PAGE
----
Theo Spohngellert, 18
“When you cut the facilities, slash jobs, abuse power, discriminate, drive people into deeper poverty and shoot people dead whilst refusing to provide answers or justice, the people will rise up and express their anger and frustration if you refuse to hear their cries. A riot is the language of the unheard.” — Martin Luther King Jr.
Over the past couple of weeks, the center of focus surrounding the Black Lives Matter movement has shifted to Baltimore, following the death of a young man, Freddie Gray, at the hands of the police after his arrest on April 12. The incident led to thousands of people marching in peaceful protest and then some coming out and expressing their anger through rioting. These riots have not only resulted in about 200 arrests, 20 injured police officers, 20 businesses and 144 cars burned, but also a drastic alteration in public perception surrounding much of the movement against police brutality.
Purely from scrolling through a Facebook feed the average BHSEC student could find themselves reading a debate regarding some of these issues. The people who were attempting to defend rioting made statements such as “When white people riot after sports games, there is little to no media attention, why is it that when black people riot against systematic oppression the media presents these people as “thugs?”” This argument is by all means valid and should be taken into consideration when thinking of these riots. Baltimore Mayor Stephanie Rawlings-Blake apologized shortly after calling rioters thugs while President Obama has been unapologetic for using the same terminology.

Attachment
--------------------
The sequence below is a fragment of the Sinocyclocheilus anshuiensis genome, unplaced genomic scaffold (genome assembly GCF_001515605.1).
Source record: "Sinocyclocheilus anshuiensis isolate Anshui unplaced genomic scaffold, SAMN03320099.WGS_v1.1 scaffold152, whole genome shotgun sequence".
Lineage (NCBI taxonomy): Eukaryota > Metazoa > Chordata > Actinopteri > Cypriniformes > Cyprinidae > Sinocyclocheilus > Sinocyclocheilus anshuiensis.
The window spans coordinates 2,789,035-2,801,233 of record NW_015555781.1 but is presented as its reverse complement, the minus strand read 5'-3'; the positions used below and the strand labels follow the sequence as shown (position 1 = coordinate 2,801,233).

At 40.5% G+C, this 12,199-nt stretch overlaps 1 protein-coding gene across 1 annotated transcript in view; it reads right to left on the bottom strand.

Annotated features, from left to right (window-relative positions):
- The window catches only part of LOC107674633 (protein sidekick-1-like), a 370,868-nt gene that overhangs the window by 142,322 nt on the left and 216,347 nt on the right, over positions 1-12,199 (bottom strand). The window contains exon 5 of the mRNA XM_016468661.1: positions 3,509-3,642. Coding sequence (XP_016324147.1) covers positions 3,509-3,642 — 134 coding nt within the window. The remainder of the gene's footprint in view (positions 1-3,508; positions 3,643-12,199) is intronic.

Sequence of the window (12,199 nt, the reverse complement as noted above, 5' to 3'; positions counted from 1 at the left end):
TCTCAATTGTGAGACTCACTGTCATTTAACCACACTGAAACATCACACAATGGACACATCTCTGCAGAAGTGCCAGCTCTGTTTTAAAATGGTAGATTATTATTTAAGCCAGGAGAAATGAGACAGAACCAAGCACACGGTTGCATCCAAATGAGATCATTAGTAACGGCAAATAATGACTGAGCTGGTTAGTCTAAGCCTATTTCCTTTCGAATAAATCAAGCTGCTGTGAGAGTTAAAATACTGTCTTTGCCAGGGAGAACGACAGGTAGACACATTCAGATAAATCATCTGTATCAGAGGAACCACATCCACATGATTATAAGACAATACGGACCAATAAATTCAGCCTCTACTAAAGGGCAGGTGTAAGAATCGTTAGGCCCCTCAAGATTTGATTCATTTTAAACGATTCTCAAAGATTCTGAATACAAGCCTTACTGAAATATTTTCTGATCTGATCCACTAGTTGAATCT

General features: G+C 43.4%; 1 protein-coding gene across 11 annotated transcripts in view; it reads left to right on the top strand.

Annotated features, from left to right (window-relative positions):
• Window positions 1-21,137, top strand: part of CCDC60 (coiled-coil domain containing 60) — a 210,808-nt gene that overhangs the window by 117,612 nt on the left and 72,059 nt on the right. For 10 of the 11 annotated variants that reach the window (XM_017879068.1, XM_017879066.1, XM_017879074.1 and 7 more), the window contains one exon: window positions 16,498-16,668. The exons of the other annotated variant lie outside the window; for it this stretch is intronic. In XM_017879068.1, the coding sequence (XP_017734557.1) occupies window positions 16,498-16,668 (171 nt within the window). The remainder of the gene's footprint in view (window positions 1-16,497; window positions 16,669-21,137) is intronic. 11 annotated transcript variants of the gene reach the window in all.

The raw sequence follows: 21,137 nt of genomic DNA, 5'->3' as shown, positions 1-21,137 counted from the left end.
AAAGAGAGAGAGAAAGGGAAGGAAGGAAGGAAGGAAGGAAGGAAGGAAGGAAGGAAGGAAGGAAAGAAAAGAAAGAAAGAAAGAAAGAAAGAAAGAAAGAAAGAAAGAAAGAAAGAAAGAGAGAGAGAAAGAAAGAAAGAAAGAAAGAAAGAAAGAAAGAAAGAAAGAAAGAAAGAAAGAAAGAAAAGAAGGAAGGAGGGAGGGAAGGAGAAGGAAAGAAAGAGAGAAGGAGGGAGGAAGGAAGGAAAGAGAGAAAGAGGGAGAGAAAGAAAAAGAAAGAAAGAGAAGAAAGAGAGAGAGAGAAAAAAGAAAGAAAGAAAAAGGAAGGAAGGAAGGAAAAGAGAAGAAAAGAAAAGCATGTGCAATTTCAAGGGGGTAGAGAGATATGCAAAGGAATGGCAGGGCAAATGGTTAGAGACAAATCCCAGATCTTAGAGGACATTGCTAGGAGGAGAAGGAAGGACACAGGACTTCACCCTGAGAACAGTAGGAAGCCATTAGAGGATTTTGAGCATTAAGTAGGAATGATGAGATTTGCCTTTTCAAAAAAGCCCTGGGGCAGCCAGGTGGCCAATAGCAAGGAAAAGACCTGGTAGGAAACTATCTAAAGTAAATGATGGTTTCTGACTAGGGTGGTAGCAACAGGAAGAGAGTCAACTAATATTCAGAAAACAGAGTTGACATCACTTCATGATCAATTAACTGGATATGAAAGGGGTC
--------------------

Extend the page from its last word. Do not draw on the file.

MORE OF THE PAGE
While these riots may not be productive towards the movement, even harmful, we have to understand why they occurred. The root of all of this is anger. Anger against a system that treats people of color as lesser citizens. Anger against a society in which a young black teen can go home wearing a hoodie and be at risk of harassment. Anger against a country founded on a basis of meritocracy and a rhetoric of “American dream” that puts a solid percentage of its population lower on the totem pole. Anger against white privilege. This anger must be understood.
I personally have immense privilege. I am a cis white straight male and I personally will never experience racism in my life. The best I can possibly do is sympathize, as I am incapable of being literally empathetic. But even without personally having experienced racism, I can see that the select few people that rioted instead of peacefully protesting had reason to be angry. I am not saying that there should be more riots or that it is productive to the movement. I am saying that when riots do happen, they must be understood. I’m saying that while these riots may have been counter-productive, approaching this topic with an attitude of “everybody suffers from the sins of the few” is not only dangerous to the movement against police brutality, but it could possibly set back the progress that has been made. Everyone who is involved in this movement needs to recognize the anger exhibited by the rioters, take it in, and come back stronger than ever. Public awareness of the Black Lives Matter movement is strong, and it can only get stronger as time goes on.